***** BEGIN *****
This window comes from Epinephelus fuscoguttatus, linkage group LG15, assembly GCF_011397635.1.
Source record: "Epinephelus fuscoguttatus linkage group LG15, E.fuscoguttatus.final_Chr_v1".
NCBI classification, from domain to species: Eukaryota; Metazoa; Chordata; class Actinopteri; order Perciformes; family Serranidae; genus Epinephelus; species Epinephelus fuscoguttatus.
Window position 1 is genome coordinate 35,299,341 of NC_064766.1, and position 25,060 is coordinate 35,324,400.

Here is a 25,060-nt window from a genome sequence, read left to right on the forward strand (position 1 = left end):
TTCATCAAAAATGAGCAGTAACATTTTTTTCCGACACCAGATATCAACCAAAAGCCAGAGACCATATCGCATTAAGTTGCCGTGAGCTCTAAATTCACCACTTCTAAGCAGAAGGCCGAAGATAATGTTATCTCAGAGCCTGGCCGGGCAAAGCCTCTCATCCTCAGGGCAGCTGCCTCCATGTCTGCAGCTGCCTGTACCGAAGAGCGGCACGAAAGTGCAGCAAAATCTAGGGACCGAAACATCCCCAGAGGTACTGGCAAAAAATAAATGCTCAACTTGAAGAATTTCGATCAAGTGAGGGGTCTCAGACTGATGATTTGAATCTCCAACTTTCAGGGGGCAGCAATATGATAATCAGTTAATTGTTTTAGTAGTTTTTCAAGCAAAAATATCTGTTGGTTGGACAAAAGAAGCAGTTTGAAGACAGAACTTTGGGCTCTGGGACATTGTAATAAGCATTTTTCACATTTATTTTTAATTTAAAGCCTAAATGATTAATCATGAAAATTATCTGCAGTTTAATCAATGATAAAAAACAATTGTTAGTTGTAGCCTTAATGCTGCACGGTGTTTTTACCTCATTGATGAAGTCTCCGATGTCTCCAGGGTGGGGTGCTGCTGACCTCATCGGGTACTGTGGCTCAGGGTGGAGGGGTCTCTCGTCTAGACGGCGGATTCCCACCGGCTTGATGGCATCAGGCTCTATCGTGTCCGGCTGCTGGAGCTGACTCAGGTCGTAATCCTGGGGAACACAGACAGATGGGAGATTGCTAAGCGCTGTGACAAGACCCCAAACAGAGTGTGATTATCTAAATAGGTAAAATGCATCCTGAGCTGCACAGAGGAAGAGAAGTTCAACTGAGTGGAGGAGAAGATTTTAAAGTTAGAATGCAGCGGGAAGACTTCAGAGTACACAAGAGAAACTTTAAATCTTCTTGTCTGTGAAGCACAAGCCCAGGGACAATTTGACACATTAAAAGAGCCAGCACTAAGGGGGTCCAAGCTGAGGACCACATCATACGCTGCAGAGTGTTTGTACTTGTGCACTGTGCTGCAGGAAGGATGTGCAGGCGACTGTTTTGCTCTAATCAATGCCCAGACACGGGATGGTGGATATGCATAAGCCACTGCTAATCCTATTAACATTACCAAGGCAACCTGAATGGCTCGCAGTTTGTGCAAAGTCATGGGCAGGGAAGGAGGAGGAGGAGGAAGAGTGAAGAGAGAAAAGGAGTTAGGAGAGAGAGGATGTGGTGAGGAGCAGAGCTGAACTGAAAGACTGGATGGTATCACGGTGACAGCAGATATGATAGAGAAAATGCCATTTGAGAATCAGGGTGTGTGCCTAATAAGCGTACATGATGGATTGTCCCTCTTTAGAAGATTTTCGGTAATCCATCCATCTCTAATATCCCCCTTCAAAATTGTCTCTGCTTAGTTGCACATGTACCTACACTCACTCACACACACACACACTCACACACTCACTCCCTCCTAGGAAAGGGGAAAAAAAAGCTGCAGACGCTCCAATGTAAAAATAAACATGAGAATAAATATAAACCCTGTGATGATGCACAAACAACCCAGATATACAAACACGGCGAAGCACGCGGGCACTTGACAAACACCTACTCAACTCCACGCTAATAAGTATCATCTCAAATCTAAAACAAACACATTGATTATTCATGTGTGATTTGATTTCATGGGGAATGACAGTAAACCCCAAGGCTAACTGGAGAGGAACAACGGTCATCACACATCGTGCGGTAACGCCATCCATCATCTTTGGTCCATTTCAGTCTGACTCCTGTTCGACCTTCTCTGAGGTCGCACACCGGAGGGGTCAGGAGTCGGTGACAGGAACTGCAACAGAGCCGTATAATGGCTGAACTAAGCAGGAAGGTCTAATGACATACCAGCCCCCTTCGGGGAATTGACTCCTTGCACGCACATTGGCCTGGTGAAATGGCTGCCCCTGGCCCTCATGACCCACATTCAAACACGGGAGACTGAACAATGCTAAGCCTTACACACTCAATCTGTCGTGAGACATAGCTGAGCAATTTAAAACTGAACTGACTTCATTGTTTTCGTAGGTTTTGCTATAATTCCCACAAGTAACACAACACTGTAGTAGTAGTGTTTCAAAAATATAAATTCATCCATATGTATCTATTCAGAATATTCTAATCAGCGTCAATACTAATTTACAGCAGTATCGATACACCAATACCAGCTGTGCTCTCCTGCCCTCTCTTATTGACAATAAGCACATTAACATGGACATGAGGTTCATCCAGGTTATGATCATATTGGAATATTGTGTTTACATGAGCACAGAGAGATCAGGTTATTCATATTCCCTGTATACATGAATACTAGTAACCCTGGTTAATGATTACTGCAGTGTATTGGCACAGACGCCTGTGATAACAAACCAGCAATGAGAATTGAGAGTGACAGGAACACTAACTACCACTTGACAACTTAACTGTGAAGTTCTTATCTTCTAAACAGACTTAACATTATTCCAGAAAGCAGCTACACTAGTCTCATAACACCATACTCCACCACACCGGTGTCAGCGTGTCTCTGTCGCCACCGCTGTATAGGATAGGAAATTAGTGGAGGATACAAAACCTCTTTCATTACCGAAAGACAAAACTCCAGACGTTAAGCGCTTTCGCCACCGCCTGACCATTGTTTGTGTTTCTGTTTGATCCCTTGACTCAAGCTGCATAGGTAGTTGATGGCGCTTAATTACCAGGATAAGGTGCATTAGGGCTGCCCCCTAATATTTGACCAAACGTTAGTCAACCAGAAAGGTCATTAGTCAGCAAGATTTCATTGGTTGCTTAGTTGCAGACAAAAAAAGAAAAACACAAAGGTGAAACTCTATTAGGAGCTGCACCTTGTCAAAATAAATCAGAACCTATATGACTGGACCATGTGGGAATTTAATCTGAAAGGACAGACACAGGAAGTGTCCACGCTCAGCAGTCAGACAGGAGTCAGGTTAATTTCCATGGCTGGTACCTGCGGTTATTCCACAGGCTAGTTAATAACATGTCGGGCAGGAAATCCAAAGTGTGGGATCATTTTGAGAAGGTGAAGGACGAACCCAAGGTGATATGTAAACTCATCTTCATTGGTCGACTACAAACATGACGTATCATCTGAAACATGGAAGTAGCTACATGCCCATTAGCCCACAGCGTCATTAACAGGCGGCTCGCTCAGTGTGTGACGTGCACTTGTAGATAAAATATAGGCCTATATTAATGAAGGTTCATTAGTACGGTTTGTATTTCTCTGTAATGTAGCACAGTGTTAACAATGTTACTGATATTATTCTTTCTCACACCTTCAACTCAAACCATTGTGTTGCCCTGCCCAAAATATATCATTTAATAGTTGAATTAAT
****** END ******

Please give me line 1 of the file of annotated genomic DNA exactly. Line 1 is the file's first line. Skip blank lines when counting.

This window comes from Epinephelus fuscoguttatus, linkage group LG15, assembly GCF_011397635.1.